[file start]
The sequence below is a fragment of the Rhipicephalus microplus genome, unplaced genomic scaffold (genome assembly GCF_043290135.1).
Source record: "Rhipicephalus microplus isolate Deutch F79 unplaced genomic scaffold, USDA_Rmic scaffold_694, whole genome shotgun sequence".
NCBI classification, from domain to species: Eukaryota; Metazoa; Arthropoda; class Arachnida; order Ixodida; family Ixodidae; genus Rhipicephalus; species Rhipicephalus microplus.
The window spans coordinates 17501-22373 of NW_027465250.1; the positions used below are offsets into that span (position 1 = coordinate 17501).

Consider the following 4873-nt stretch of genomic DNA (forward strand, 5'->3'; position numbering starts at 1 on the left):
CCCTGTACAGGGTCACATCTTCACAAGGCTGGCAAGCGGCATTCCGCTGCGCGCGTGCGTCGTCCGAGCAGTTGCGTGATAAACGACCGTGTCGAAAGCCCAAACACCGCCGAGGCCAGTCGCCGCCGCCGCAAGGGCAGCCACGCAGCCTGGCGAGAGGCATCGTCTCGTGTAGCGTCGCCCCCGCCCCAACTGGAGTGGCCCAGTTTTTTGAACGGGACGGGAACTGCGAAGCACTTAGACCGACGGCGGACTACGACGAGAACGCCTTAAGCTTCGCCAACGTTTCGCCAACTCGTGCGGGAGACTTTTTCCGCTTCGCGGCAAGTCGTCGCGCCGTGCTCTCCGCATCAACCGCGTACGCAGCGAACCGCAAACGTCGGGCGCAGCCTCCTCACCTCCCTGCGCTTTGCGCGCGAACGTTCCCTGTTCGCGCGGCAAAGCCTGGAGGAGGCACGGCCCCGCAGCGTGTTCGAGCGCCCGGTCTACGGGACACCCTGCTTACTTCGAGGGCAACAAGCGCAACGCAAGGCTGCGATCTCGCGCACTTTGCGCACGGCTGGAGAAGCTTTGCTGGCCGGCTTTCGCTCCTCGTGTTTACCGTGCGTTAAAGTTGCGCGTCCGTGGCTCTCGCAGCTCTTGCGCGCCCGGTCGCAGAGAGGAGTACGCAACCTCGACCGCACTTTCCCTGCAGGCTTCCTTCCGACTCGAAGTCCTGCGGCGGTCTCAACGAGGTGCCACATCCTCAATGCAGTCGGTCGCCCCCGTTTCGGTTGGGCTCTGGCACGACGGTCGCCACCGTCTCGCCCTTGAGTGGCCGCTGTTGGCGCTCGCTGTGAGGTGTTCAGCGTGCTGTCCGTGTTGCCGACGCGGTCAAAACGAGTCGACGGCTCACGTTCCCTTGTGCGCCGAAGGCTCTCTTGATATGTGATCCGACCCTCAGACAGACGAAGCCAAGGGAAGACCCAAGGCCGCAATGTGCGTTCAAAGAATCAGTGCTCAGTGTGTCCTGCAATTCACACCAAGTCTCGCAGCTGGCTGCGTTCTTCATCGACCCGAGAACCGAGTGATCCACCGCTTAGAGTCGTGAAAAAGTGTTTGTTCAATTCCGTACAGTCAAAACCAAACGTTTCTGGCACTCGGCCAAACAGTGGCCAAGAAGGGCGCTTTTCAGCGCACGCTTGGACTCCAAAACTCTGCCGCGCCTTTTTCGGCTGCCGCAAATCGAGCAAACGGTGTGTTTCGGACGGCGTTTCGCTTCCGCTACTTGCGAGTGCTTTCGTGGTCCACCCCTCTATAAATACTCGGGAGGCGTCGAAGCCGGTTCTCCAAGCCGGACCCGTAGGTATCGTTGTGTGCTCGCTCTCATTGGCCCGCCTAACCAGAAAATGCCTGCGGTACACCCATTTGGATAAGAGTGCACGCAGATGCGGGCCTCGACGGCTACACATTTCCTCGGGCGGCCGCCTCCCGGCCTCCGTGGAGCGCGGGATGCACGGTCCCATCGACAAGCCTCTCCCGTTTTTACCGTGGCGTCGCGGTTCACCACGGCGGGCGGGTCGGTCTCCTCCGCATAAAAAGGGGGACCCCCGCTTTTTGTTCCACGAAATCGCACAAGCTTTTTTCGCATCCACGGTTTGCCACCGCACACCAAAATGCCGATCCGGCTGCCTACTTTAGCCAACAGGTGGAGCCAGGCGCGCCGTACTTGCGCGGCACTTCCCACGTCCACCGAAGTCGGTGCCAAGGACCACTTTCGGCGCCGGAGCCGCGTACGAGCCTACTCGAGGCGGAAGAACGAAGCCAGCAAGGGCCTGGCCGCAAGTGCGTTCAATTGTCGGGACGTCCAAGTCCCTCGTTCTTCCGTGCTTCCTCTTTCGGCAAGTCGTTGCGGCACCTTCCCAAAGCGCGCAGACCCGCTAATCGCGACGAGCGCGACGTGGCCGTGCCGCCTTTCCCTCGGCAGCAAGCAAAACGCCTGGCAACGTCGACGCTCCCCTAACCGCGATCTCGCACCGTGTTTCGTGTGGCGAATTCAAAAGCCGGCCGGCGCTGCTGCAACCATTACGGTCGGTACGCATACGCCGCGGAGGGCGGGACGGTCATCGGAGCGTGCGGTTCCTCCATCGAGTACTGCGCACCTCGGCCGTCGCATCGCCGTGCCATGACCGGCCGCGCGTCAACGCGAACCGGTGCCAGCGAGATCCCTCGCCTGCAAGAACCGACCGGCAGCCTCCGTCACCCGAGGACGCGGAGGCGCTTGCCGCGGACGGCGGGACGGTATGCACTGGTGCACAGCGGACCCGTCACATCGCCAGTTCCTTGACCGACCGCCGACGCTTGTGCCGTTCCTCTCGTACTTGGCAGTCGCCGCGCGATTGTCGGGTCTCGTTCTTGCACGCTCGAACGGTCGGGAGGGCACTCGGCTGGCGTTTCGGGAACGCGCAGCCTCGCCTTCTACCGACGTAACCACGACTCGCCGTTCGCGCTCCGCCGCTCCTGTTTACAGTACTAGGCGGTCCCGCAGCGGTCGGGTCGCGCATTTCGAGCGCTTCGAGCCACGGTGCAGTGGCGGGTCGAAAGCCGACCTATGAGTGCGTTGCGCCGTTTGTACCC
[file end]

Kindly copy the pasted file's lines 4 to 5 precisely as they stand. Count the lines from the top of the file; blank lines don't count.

The window spans coordinates 17501-22373 of NW_027465250.1; the positions used below are offsets into that span (position 1 = coordinate 17501).

Consider the following 4873-nt stretch of genomic DNA (forward strand, 5'->3'; position numbering starts at 1 on the left):